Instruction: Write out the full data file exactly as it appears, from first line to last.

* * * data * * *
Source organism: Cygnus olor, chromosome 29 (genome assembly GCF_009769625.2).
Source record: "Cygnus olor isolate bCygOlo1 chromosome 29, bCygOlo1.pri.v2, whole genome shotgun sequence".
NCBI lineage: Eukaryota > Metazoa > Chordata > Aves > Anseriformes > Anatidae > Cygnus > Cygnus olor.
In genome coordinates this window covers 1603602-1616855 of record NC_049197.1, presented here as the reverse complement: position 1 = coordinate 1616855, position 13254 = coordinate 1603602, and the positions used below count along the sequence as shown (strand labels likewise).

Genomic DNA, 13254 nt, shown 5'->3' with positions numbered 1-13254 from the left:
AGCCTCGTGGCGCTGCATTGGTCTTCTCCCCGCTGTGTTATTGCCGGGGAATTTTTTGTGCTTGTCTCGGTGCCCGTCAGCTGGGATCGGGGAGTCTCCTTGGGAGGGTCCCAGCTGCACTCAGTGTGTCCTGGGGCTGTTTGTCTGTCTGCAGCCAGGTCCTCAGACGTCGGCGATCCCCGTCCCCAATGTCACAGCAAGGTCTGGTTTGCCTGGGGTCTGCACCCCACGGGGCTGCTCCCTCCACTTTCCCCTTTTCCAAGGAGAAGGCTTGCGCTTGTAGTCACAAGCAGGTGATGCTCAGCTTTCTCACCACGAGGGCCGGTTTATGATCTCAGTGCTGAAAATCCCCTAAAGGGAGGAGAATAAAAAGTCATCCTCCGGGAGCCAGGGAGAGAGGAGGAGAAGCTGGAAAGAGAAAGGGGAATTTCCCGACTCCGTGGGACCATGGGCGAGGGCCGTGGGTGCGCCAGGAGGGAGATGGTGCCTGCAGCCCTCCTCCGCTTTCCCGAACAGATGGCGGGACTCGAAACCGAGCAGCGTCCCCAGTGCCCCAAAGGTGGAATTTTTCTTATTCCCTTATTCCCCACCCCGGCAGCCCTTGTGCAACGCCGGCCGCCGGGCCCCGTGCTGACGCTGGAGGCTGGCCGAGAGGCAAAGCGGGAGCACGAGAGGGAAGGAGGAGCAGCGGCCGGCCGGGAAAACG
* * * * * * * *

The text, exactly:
Source organism: Cygnus olor, chromosome 29 (genome assembly GCF_009769625.2).
Source record: "Cygnus olor isolate bCygOlo1 chromosome 29, bCygOlo1.pri.v2, whole genome shotgun sequence".
NCBI lineage: Eukaryota > Metazoa > Chordata > Aves > Anseriformes > Anatidae > Cygnus > Cygnus olor.
In genome coordinates this window covers 1603602-1616855 of record NC_049197.1, presented here as the reverse complement: position 1 = coordinate 1616855, position 13254 = coordinate 1603602, and the positions used below count along the sequence as shown (strand labels likewise).

Genomic DNA, 13254 nt, shown 5'->3' with positions numbered 1-13254 from the left:
AGCCTCGTGGCGCTGCATTGGTCTTCTCCCCGCTGTGTTATTGCCGGGGAATTTTTTGTGCTTGTCTCGGTGCCCGTCAGCTGGGATCGGGGAGTCTCCTTGGGAGGGTCCCAGCTGCACTCAGTGTGTCCTGGGGCTGTTTGTCTGTCTGCAGCCAGGTCCTCAGACGTCGGCGATCCCCGTCCCCAATGTCACAGCAAGGTCTGGTTTGCCTGGGGTCTGCACCCCACGGGGCTGCTCCCTCCACTTTCCCCTTTTCCAAGGAGAAGGCTTGCGCTTGTAGTCACAAGCAGGTGATGCTCAGCTTTCTCACCACGAGGGCCGGTTTATGATCTCAGTGCTGAAAATCCCCTAAAGGGAGGAGAATAAAAAGTCATCCTCCGGGAGCCAGGGAGAGAGGAGGAGAAGCTGGAAAGAGAAAGGGGAATTTCCCGACTCCGTGGGACCATGGGCGAGGGCCGTGGGTGCGCCAGGAGGGAGATGGTGCCTGCAGCCCTCCTCCGCTTTCCCGAACAGATGGCGGGACTCGAAACCGAGCAGCGTCCCCAGTGCCCCAAAGGTGGAATTTTTCTTATTCCCTTATTCCCCACCCCGGCAGCCCTTGTGCAACGCCGGCCGCCGGGCCCCGTGCTGACGCTGGAGGCTGGCCGAGAGGCAAAGCGGGAGCACGAGAGGGAAGGAGGAGCAGCGGCCGGCCGGGAAAACG